Feeling Love and Doing More for Distant Others: Specific Positive Emotions Differentially Affect Prosocial Consumption

Journal of Marketing Research, Forthcoming

55 Pages Posted: 18 Nov 2014 Last revised: 21 Mar 2015

See all articles by Lisa A. Cavanaugh

Lisa A. Cavanaugh

University of Southern California - Marshall School of Business

James R. Bettman

Duke University - Fuqua School of Business

Mary Frances Luce

Duke University - Fuqua School of Business

Date Written: September 1, 2014

Abstract

Marketers often employ a variety of positive emotions to encourage consumption or promote a particular behavior (e.g., to buy, donate, or recycle) benefiting an organization or cause. We show that specific positive emotions do not universally increase prosocial behavior but rather encourage different types of prosocial behavior. Four studies show that whereas positive emotions (i.e., love, hope, pride, compassion) all induce prosocial behavior toward close entities (relative to a neutral emotional state), only love induces prosocial behavior toward distant others and international organizations. Love’s effect is driven by a distinct form of broadening, characterized by extending feelings of social connection and the boundary of caring to be more inclusive of others regardless of relatedness. Love — as a trait and a momentary emotion — is unique among positive emotions in fostering connectedness that other positive emotions (hope and pride) do not and broadening behavior in a way that other connected emotions (compassion) do not. This research contributes to the broaden-and-build theory of positive emotion by demonstrating a distinct type of broadening for love and adds an important qualification to the general finding that positive emotions uniformly encourage prosocial behavior.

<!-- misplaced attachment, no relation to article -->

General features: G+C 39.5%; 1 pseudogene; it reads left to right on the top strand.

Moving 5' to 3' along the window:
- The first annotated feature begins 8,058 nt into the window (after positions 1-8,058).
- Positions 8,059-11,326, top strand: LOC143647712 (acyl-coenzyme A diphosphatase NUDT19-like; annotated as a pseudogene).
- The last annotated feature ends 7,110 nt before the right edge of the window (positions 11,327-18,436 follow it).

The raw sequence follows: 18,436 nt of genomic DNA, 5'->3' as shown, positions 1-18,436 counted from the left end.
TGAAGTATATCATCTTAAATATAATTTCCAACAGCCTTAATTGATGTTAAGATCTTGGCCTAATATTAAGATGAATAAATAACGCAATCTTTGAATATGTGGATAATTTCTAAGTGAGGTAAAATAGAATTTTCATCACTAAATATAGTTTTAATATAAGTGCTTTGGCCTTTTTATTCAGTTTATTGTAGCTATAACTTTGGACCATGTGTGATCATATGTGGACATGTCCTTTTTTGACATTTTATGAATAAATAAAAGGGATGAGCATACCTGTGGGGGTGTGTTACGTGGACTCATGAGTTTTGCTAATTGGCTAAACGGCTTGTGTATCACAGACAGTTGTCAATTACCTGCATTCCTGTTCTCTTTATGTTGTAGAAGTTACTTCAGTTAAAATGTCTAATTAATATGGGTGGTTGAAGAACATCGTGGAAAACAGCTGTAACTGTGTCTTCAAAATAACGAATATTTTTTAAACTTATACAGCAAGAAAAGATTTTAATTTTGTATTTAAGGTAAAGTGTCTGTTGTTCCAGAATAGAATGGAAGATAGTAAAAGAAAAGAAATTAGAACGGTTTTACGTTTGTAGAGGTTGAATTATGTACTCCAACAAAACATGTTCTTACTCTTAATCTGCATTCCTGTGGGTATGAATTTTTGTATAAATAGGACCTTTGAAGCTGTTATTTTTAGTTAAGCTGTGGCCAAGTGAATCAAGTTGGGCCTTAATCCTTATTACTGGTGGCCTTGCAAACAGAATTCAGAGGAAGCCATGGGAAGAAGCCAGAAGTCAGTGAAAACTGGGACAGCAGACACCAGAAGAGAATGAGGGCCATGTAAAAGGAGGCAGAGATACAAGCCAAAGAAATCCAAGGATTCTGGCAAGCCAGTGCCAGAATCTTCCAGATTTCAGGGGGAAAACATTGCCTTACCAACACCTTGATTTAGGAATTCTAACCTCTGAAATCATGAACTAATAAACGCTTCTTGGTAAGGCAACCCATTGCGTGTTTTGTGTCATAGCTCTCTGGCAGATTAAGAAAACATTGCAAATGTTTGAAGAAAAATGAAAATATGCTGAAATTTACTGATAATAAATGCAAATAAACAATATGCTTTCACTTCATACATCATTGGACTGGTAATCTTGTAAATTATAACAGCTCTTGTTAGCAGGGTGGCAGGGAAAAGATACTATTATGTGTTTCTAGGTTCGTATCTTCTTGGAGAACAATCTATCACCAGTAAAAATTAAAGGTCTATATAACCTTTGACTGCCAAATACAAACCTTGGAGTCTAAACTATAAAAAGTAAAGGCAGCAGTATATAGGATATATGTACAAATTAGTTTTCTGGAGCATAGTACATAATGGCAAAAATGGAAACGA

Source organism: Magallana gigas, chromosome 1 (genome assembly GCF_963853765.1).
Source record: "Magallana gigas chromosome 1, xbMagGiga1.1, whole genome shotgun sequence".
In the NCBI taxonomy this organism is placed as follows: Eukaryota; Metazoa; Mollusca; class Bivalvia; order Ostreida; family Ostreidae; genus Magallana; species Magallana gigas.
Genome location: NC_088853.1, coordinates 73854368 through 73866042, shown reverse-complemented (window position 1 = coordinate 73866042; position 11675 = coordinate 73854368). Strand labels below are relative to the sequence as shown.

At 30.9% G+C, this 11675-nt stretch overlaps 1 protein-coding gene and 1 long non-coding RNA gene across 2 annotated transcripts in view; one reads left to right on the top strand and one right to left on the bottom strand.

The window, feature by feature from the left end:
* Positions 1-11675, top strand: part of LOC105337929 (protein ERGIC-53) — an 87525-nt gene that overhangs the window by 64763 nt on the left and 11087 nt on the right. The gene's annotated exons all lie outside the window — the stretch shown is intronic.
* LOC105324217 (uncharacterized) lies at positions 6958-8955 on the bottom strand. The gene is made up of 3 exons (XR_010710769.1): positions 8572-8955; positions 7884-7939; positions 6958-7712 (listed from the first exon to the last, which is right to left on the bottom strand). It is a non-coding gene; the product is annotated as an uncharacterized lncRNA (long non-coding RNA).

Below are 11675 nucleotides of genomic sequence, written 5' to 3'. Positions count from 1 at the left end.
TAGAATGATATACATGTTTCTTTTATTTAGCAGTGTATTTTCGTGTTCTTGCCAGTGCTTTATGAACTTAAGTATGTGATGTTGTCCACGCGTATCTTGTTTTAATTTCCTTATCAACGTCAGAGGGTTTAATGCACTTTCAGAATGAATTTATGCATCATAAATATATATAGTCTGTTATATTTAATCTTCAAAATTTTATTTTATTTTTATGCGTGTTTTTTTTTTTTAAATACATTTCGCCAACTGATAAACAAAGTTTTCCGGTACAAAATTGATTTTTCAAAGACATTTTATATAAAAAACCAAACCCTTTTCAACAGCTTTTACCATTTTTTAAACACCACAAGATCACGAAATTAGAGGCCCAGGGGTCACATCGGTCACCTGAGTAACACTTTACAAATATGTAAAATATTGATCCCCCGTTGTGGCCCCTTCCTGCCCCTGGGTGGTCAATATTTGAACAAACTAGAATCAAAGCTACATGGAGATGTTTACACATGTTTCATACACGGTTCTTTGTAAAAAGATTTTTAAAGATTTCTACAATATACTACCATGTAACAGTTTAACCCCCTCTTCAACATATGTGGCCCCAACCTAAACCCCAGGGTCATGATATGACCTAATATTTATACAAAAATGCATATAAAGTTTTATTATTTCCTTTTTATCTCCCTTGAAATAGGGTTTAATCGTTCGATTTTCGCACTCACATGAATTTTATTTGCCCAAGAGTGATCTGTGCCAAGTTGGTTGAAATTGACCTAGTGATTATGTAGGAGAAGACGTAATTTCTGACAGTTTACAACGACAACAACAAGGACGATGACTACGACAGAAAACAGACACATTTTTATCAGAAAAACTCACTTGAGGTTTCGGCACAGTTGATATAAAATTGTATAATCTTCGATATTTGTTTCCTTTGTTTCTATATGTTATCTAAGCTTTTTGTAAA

Keywords: Broaden-and-Build, Love, Hope, Pride, Compassion, Prosocial Behavior, Positive Emotions, Broadening

JEL Classification: C91, M3, M14, M31, M37

Suggested Citation

Cavanaugh, Lisa A. and Bettman, James R. and Luce, Mary Frances, Feeling Love and Doing More for Distant Others: Specific Positive Emotions Differentially Affect Prosocial Consumption (September 1, 2014). Journal of Marketing Research, Forthcoming. Available at SSRN: https://ssrn.com/abstract=2499349

Lisa A. Cavanaugh (Contact Author)

University of Southern California - Marshall School of Business ( email )

701 Exposition Blvd
Los Angeles, CA 90089
United States

James R. Bettman

Duke University - Fuqua School of Business ( email )

Box 90120
Durham, NC 27708-0120
United States

Mary Frances Luce

Duke University - Fuqua School of Business ( email )

Box 90120
Durham, NC 27708-0120
United States

Register to save articles to
your library

Register

Paper statistics

Downloads
300
Abstract Views
1,644
rank
103,035
PlumX Metrics